Scansion of a Greek line from Babrius 20

In Babrius fable 20 it says: θεῶν ἀληθῶς προσεκύνει τε κἀτίμα. The piece is written in Choliambic style, and I can't figure out how to scan this line. The problem is that there are two consecutive ...
9 votes
1 answer
272 views

How do I know if there's an "invisible yod"?

I've been told that the first syllable of abiciō is long by position, because it's actually an underlying *abjiciō, which causes it to be syllabified as *ab-ji-ci-ō before the *ji simplifies to i. So ...
11 votes
1 answer
3k views

When does caesura occur in a dactylic hexameter?

Wikipaedia says this: In dactylic hexameter, a caesura occurs any time the ending of a word does not coincide with the beginning or the end of a metrical foot; in modern prosody, however, it is ...
5 votes
1 answer
64 views

Why does ‘lūdīs’ end in a short syllable in Ov. Ep. Sapph. 16?

In Ovid’s Epistulae 16.152–153, the following two lines are found (‘eligiac couplet’, I believe is the term in English): mṓre tuǽ gentī́s nitidā́ dum nū́da palǽstrā̆    lū́dis et és ...
6 votes
1 answer
1k views

Are there any words in Latin that are "light"?

In Latin, every syllable is either "light" or "heavy". A "heavy" syllable is one that has a long vowel and/or a coda consonant, and a "light" syllable is anything else. This distinction is important ...
9 votes
1 answer
163 views

Did poets elide across consonants?

I have a definite recollection that Plautus, Ennius, or some other early poet had a tendency to elide across a word-final S, as in (made-up examples) domus et → dom'et and domus est → domu'st. If ...
3 votes
1 answer
70 views

Is this the correct metric to Virgils Georgics II, 459?

agrícó/las quíbús /ipsá pró/cul dis/cordíbús/ armis Is this correct? I tried to indicate the short syllables with the accents. I would appreciate your answer very much!
9 votes
1 answer
258 views

Hexametric Greek names

A number of Greek names encountered in hexameter follow the syllable length pattern -vv-; consider for example Penelope, Telemachos, Calliope, Terpsichore. The pattern -v-- is absent as the metric ...
7 votes
1 answer
204 views

How do originally Roman meters differ from Greek inheritance?

I have understood that many poetic meters were inherited to Latin from the Greeks. This includes, for example, the dactylic hexameter and the Sapphic meters. But the Romans did have their own poetic ...
4 votes
1 answer
200 views

Caesuras in Phalaecian verses

In short: I need help to analyse the versification of some verses written by Catullus.13. Theses verses are pure hendecasyllabic Phalaecian, namely - - | - u u | - u | - u | - u . What bothers me is ...
10 votes
1 answer
730 views

What's the deal with Ov. Met. V, 414

I'm writing this Latin verse parser/scanner, and all is fine and dandy until I load up Ov. Met. V. This book features the following verse in my source text, which is usually very good: adgnovitque ...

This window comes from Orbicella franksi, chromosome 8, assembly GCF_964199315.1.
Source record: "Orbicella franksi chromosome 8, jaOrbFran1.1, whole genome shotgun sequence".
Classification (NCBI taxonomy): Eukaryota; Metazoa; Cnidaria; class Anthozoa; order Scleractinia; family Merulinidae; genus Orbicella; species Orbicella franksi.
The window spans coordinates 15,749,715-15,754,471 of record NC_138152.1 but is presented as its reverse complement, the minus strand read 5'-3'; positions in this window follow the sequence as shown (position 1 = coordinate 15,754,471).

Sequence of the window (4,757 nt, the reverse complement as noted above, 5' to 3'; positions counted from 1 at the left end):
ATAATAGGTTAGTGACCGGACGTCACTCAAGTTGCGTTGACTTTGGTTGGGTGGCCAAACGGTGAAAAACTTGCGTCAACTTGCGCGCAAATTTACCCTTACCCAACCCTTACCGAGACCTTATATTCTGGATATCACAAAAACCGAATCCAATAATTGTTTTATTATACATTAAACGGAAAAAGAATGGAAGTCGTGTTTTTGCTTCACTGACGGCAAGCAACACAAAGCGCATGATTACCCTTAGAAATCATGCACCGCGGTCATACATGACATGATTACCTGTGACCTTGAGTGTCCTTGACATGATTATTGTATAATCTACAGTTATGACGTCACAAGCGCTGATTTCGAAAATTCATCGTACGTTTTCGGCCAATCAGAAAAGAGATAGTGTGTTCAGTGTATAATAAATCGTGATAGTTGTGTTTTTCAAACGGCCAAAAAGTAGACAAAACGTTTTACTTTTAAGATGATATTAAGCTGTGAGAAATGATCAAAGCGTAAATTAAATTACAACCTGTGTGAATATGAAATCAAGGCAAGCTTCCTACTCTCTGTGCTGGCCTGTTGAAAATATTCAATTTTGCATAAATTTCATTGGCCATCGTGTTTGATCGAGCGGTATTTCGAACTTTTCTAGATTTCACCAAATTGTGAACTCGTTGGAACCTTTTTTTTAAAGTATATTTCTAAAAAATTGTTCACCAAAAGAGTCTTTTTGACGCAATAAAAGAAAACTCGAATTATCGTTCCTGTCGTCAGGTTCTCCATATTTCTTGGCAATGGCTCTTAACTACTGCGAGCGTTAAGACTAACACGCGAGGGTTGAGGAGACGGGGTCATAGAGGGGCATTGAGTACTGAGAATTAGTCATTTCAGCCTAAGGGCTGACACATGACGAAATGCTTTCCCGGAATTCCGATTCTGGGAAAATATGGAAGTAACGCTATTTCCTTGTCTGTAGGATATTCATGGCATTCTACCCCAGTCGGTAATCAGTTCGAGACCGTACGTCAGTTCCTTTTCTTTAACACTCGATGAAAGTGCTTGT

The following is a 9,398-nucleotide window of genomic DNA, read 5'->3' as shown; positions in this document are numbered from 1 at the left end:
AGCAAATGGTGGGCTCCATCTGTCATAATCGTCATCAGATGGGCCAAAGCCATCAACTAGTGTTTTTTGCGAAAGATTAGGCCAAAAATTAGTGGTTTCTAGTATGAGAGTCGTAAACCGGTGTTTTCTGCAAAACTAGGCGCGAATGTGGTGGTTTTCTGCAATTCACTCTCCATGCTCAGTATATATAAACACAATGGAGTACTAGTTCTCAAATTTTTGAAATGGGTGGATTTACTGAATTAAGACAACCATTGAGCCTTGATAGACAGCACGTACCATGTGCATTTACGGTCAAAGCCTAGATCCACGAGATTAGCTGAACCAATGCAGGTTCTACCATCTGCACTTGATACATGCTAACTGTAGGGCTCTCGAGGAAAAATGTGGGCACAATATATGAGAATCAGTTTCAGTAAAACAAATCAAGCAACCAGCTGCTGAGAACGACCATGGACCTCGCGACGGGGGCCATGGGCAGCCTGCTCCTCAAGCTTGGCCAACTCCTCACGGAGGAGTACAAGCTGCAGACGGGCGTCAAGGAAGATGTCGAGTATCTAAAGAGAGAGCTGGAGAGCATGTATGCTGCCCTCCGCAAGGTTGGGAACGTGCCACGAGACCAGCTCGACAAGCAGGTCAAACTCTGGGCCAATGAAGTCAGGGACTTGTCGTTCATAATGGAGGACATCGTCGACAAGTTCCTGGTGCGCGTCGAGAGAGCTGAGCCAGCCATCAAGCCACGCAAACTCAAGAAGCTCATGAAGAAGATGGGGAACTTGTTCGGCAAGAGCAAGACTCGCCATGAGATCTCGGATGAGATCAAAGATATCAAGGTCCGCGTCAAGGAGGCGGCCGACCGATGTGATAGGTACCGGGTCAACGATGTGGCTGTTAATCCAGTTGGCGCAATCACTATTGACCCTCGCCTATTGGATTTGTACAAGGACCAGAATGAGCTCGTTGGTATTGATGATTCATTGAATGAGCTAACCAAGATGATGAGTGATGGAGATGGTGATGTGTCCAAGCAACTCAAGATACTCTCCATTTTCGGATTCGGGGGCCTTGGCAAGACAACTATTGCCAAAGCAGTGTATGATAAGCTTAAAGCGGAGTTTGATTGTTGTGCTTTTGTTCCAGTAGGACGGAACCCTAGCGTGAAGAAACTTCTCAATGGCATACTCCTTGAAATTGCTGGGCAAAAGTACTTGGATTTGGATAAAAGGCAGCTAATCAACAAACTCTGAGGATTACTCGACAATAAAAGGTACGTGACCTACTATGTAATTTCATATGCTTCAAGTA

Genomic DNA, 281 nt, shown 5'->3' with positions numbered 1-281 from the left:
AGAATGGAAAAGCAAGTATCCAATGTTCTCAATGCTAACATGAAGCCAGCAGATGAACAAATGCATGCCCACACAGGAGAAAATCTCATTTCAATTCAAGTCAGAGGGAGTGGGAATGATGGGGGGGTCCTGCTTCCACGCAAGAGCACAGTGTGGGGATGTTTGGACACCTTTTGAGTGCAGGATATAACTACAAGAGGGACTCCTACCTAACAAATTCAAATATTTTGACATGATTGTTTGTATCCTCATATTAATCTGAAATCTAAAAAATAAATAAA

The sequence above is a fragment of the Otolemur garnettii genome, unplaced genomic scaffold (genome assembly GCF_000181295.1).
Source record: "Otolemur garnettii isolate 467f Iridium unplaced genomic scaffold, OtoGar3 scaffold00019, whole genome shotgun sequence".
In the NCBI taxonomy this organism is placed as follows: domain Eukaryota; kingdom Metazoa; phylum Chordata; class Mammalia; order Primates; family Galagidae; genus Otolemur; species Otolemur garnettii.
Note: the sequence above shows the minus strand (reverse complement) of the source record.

5 votes
1 answer
285 views

What do we know about the Saturnian for sure?

Some of old Latin poetry was written in Saturnian metre. I am under the impression that use and proper understanding of this poetic form were lost by the classical era, and we do not have a full ...
3 votes
2 answers
213 views

About the Alexandrian edition of Sappho: how were the poems assigned to the books?

I have heard that there was, a long long time ago, an edition of Sappho's poem published (right?) at Alexandria. I know it had at least 8 books (maybe 9, maybe more, that's up for debate) and that the ...
4 votes
2 answers
287 views

Are theses verses strictly hexametric?

I've composed the following two verses in Latin (an allusion to the prooemium of Vergil's Aeneis: Annos virumque cano Scolae qui ab origine ad probationem fecit nos inscitis ad sapientos I would ...
3 votes
0 answers
100 views

Why is it assumed that Sappho fr. 98 Campbell is missing two lines at the beginning of the first known tercet?

Campbell p. 122 has this poem as fr. 98. The first "wannabe" tercet has only one line in Campbell. Bibliotheca Augustana reports the poem with two "blank" lines at the start, and also offers the image ...
7 votes
1 answer
424 views

How should Odyssey A 56 be scanned?: αἰεὶ δὲ μαλακοῖσι καὶ αἱμυλίοισι λόγοισιν

Odyssey A 56 goes thus: αἰεὶ δὲ μαλακοῖσι καὶ αἱμυλίοισι λόγοισιν I find it difficult to scan this verse. The word μᾰλᾰκός has two short syllables, which must be preceded by a long one; and yet δὲ ...
8 votes
1 answer
327 views

Words that unexpectedly but consistently scan long

I learned from TKR's answer to this question about neuter endings that the neuter pronoun hoc is pronounced like hocc, causing it to be scanned long despite having a short vowel. I had never heard of ...
10 votes
1 answer
200 views

How do I know when there is synizesis in a verse?

Synizesis is the rare phenomenon where two vowels within a word that normally do not form a diphthong are nevertheless pronounced as such, and hence count as a single syllable in the metre. Under ...